Geckos can use their tongue to differentiate their own odor from that of other members of their species, as researchers from the University of Bern have shown in a new experimental study. The findings show that geckos are able to communicate socially, meaning that they are more intelligent than was previously assumed.
Self-recognition is the ability to detect stimuli which come from oneself. We as people, and also some animals, can identify ourselves visually when we look in the mirror. However, not all animals rely on their sense of sight, first and foremost. Geckos, and also other lizards and snakes, use their tongues to perceive chemicals, so-called pheromones, from other individuals. For instance, when climbing a wall, geckos pause every so often to dart their tongues around. This enables them to detect potential partners or rivals. But can geckos also detect their own odor and recognize themselves by smell?
In a study recently published in the journal Animal Cognition, researchers at the Institute of Ecology and Evolution of the University of Bern focused on whether Tokay geckos can detect skin chemicals that they themselves produce, and whether they can discriminate between these chemicals and those of other geckos of the same sex. The experiments confirmed that geckos are capable of this. During the tests, the animals were more interested in the skin chemicals of other geckos than in their own. This shows that geckos use pheromones for social communication.
Gecko and peppermint odor on cotton swabs
During the experiment, the researchers presented the geckos with various odors on cotton swabs. As well as their own odor, these were odors from other geckos, or control odors such as water and peppermint. When they reacted, the geckos showed two types of behavior: on one hand, they stuck out their tongues in the direction of the odor on the swab and, on the other hand, towards the surrounding area, their own home enclosure. The researchers interpreted this behavior as a sign that the geckos first perceive the odor on the swab, and then compare it with their own odor on the walls of the enclosure. “The geckos have to compare more frequently when confronted with the odor of another gecko, compared to their own odor. This indicates that they know their own odor,” explains Birgit Szabo, lead author of the study from the Division of Behavioural Ecology at the University of Bern’s Institute of Ecology and Evolution.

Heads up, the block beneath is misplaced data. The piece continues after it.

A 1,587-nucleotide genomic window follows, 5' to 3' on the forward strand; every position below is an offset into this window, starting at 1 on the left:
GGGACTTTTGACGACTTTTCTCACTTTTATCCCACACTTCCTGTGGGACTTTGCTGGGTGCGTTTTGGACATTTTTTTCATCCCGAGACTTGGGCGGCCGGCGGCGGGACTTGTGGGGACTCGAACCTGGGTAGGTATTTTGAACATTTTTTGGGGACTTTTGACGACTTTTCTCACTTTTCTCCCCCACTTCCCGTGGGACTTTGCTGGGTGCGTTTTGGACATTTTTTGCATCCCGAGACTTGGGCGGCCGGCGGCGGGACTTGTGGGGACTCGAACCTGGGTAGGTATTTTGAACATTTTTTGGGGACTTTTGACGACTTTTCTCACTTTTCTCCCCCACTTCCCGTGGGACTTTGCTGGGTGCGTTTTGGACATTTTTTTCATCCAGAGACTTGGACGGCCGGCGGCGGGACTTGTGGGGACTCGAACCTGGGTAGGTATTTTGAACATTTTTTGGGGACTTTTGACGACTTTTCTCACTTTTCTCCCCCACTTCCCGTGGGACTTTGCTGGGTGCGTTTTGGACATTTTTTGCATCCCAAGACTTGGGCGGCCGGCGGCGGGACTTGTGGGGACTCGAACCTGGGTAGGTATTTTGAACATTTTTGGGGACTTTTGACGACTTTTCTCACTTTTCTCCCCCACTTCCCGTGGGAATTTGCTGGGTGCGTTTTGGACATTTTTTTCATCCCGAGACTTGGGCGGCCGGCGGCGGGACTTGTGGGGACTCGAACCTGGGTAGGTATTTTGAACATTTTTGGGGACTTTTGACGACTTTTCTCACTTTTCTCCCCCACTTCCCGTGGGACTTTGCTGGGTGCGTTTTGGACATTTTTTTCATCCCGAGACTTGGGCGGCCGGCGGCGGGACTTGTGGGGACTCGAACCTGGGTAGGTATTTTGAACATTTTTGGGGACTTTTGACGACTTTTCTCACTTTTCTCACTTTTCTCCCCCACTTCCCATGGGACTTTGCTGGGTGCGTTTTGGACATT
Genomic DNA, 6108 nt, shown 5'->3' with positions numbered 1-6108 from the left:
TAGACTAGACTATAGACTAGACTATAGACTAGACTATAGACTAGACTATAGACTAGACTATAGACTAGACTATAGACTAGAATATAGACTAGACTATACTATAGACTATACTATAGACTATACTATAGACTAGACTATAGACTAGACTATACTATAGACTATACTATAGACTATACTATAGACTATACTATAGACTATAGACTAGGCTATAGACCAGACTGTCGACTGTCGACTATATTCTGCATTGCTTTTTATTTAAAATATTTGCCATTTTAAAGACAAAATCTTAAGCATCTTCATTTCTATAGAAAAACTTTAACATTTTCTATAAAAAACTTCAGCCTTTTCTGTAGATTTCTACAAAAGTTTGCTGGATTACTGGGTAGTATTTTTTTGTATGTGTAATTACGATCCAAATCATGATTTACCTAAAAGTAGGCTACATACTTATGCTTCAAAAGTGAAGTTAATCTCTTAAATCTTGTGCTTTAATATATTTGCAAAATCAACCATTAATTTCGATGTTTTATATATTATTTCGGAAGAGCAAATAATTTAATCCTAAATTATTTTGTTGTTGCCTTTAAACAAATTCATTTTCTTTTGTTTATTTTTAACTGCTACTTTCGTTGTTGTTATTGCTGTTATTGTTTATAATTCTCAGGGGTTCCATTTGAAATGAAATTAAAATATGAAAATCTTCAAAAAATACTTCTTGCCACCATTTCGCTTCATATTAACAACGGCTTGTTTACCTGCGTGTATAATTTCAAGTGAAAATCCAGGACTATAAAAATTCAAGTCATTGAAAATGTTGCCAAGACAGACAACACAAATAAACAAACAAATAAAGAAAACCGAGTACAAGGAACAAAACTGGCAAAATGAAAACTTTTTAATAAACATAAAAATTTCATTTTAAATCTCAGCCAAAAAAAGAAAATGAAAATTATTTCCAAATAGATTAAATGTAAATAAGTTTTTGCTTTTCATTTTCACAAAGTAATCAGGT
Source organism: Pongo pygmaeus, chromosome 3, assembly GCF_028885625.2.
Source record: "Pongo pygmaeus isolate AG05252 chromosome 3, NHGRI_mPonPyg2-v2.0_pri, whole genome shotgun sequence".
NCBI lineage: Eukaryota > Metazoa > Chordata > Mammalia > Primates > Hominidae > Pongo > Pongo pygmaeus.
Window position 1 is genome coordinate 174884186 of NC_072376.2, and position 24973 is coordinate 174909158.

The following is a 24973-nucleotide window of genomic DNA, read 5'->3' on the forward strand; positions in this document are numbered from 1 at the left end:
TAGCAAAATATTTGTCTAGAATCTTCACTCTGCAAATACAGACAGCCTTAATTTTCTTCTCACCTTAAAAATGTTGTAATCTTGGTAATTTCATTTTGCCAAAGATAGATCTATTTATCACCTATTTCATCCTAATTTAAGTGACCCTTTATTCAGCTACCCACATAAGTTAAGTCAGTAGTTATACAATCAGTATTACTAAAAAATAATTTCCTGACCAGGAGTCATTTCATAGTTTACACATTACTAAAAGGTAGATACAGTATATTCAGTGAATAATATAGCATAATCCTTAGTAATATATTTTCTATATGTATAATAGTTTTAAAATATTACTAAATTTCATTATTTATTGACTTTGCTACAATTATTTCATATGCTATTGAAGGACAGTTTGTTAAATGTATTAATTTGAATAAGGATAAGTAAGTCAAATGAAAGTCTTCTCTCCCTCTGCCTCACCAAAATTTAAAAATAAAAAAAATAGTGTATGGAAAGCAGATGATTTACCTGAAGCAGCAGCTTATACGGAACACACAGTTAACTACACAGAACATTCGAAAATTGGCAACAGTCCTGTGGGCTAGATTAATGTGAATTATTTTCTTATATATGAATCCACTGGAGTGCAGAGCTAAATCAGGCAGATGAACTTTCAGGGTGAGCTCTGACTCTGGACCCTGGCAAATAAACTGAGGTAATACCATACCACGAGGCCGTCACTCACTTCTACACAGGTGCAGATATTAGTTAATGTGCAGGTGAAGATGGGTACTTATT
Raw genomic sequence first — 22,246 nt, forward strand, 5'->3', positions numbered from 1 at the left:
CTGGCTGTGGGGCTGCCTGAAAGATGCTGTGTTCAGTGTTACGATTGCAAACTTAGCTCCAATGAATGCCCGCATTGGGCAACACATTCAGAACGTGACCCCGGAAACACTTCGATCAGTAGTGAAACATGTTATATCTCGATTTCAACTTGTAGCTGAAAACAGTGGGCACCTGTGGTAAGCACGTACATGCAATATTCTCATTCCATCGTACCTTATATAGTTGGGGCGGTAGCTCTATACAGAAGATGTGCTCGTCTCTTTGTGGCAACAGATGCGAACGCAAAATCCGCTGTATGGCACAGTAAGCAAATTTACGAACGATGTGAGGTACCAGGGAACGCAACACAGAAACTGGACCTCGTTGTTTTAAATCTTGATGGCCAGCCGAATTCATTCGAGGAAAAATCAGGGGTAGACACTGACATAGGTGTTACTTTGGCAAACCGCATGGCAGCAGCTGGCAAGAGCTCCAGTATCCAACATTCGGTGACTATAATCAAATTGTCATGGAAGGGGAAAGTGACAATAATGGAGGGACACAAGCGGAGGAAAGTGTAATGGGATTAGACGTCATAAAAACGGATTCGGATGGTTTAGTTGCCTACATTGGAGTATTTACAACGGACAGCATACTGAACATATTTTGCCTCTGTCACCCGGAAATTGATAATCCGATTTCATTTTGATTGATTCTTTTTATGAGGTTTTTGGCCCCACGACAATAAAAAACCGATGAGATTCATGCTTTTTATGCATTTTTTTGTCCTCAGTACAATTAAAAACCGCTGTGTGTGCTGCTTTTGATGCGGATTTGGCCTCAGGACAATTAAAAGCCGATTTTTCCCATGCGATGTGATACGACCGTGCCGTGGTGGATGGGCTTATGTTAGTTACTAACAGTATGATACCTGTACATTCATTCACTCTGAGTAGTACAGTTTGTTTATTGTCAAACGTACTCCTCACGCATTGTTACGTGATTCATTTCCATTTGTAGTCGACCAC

In an experiment, the team was also able to show that geckos detect and use the odors of their feces to distinguish themselves from others. Geckos also deposit pheromones on their excrement, for instance, to mark their territory. This is because, just like many mammals, geckos have preferred areas for defecation so that they can communicate their presence.
More social and intelligent than we thought
The findings of the study show that geckos can communicate socially by using chemicals from their skin and excrement, and that they use these chemicals to distinguish themselves from other geckos. “Lizards and reptiles are generally seen as unsocial primitive animals. We must recognize that reptiles are more social and intelligent than we thought,” says Birgit Szabo.
“Reptiles, and especially geckos, are ideally suitable for investigating fundamental questions about the evolution of sociality. Within geckos, we can find a vast range of social structures and habitats. This allows us to investigate the interrelationships of cognition, communication and social living within a small taxonomic group — and make comparisons between these and other, more distantly related groups of animals such as mammals and birds,” says Eva Ringler, professor and head of the Division of Behavioural Ecology at the University of Bern.